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Liesbeek trust argues against halt to project

LLPT argued that development wouldn't result in the ’irreparable damage’ to the River Club site and its associated cultural heritage.

LLPT argued that development wouldn't result in the ’irreparable damage’ to the River Club site and its associated cultural heritage.

Published Jan 21, 2022

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CAPE TOWN - On the second day of the Western Cape High Court hearing into the River Club redevelopment, the first respondents, the Liesbeek Leisure Properties Trust ( LLPT) presented arguments opposing a halt on the project.

The 15-hectare parcel of ancestral indigenous land in question is envisaged for Amazon’s new African headquarters.

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The applicants, the Goringhaicona Khoi Khoin Indigenous Traditional Council and the Observatory Civic Association (OCA) seek to restrain the LLPT from carrying out any further works in relation to the development at the River Club site, pending review of the relevant environmental and land use authorisations.

On Wednesday argued that HWC advised the LLPT that its Second Heritage Impact Assessment (HIA), with its supplement, did not meet the requirements of section 38(3) of the National Heritage Resources Act (NHRA), which outlines the requirements for a HIA.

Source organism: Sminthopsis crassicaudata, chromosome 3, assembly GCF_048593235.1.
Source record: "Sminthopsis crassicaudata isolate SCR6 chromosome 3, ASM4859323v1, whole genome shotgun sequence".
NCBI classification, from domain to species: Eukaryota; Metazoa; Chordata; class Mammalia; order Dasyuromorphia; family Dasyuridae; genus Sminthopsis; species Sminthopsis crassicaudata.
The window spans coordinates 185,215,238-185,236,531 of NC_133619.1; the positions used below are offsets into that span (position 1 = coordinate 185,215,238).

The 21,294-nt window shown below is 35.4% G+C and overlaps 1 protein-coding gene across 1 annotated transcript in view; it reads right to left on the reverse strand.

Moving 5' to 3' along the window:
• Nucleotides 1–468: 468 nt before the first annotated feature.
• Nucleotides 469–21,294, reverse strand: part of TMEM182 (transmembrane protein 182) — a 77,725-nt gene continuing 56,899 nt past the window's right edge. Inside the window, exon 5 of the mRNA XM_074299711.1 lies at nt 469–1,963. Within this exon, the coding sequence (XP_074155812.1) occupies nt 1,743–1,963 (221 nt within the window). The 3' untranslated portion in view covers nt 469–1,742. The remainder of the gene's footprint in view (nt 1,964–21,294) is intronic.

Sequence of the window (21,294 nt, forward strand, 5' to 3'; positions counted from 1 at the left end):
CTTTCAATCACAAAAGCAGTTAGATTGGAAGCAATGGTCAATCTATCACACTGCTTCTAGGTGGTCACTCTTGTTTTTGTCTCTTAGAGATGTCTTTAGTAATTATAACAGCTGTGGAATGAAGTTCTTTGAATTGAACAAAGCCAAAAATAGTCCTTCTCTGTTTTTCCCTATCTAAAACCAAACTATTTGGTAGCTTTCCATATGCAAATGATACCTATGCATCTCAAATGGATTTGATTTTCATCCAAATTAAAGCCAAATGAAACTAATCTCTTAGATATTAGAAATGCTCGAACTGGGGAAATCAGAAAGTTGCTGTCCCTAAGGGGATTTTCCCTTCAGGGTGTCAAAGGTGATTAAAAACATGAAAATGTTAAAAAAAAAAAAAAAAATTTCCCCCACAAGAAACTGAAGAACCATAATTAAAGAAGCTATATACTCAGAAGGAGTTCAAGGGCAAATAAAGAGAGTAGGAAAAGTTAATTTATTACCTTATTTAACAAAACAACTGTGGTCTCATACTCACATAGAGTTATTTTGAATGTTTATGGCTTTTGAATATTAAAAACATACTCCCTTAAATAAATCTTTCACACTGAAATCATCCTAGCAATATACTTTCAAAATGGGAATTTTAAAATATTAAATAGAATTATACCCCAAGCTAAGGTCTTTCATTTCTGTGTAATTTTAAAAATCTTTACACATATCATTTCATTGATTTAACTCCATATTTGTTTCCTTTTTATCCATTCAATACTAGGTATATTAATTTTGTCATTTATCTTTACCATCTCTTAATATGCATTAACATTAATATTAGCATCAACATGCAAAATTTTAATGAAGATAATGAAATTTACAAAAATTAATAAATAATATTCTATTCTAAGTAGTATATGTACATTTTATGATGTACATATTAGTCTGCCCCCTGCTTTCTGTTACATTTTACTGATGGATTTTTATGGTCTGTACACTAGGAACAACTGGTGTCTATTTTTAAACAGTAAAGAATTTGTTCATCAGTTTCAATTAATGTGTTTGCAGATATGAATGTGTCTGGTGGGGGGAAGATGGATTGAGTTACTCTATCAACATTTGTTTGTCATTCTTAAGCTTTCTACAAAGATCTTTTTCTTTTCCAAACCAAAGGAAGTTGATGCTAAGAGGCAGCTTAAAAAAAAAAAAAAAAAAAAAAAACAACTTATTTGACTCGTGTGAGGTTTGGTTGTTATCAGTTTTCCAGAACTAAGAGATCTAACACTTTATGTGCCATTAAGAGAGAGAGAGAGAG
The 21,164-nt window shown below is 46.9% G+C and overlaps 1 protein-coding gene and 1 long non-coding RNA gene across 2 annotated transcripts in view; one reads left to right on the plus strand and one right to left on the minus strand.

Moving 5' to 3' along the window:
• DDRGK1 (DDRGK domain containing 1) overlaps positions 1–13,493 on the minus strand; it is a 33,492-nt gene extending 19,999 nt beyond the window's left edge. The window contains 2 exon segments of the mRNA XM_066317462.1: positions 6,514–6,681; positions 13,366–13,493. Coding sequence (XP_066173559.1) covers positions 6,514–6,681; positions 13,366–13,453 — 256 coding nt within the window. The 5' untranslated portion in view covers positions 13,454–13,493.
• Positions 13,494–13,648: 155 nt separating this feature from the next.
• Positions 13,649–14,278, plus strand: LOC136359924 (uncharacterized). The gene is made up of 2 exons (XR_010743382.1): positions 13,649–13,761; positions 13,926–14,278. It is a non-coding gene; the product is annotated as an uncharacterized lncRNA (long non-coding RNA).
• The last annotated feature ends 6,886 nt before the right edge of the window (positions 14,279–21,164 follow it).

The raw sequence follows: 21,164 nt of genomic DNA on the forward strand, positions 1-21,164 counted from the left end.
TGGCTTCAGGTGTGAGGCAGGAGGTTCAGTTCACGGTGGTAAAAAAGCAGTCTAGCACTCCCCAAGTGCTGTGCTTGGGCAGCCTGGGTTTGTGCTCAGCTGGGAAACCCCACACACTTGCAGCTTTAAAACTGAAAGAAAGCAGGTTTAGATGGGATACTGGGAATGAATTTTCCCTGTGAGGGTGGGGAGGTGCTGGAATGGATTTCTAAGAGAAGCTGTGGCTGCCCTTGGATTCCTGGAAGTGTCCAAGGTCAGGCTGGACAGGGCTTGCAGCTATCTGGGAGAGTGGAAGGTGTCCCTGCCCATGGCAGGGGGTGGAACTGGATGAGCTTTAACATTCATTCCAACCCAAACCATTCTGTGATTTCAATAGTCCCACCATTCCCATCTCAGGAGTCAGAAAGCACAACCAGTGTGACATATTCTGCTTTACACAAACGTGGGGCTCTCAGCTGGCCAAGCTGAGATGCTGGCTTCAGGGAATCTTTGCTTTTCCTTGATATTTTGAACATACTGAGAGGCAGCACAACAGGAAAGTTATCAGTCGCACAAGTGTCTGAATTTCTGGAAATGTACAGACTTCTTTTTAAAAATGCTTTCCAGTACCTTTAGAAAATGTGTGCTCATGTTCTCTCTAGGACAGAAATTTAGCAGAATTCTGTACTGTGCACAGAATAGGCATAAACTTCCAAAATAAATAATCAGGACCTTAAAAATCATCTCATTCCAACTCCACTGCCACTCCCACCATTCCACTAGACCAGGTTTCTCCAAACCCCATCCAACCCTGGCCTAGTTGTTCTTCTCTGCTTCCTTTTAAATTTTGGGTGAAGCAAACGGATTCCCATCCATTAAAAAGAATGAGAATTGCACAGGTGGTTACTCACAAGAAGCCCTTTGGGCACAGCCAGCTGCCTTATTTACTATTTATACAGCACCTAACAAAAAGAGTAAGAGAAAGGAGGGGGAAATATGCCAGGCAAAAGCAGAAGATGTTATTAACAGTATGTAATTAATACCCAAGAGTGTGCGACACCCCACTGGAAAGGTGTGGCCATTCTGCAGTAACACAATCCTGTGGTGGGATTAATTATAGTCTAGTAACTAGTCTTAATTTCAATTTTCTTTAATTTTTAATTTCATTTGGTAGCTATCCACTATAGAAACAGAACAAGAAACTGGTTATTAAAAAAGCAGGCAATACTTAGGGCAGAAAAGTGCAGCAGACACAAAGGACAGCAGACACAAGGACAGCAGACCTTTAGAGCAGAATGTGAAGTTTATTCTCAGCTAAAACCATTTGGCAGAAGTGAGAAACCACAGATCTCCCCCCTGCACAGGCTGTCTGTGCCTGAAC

“The HWCs overriding concern was that the Second HIA had not accounted for the intangible significance of the site flowing from its historical associations, and that the assessment was consequently flawed,” the applicants argued.

On Thursday LLPT argued that development wouldn't result in the “irreparable damage" to the River Club site and its associated cultural heritage.

LLPT advocate, Sean Rosenberg argued: “If it’s absolutely unlawful, the sooner it stops the better but this is not such a case. This is a case where your ladyship (judge Patricia Goliath) will be so struck by the lack of eminent harm to a right which needs to be protected and secondly so struck by the remarkable disparity in outcomes that your ladyship will say that the review and the merits of the review are for another day.”

“It is also not correct that the authors of the July 2019 HIA were ’supportive of the proposed development’, without significant mitigation of the impacts in as much as the identified heritage resources on and surrounding the site warranted. This pertained both to the rehabilitation and remaking of the Liesbeek riverine corridor, in particular, and to the articulation of the proposed built form. These mitigations were, as argued in the HIA and its supplement, adequate and appropriate for both the protection of the heritage resources in question and for the appropriate growth, change and inevitable densification of the city,” the respondents further argued in court papers.

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“It is denied that the Dec. 2019 HIA Supplement or the River Club First Nations report was defective or otherwise inadequate.”

The matter continues.

Cape Times

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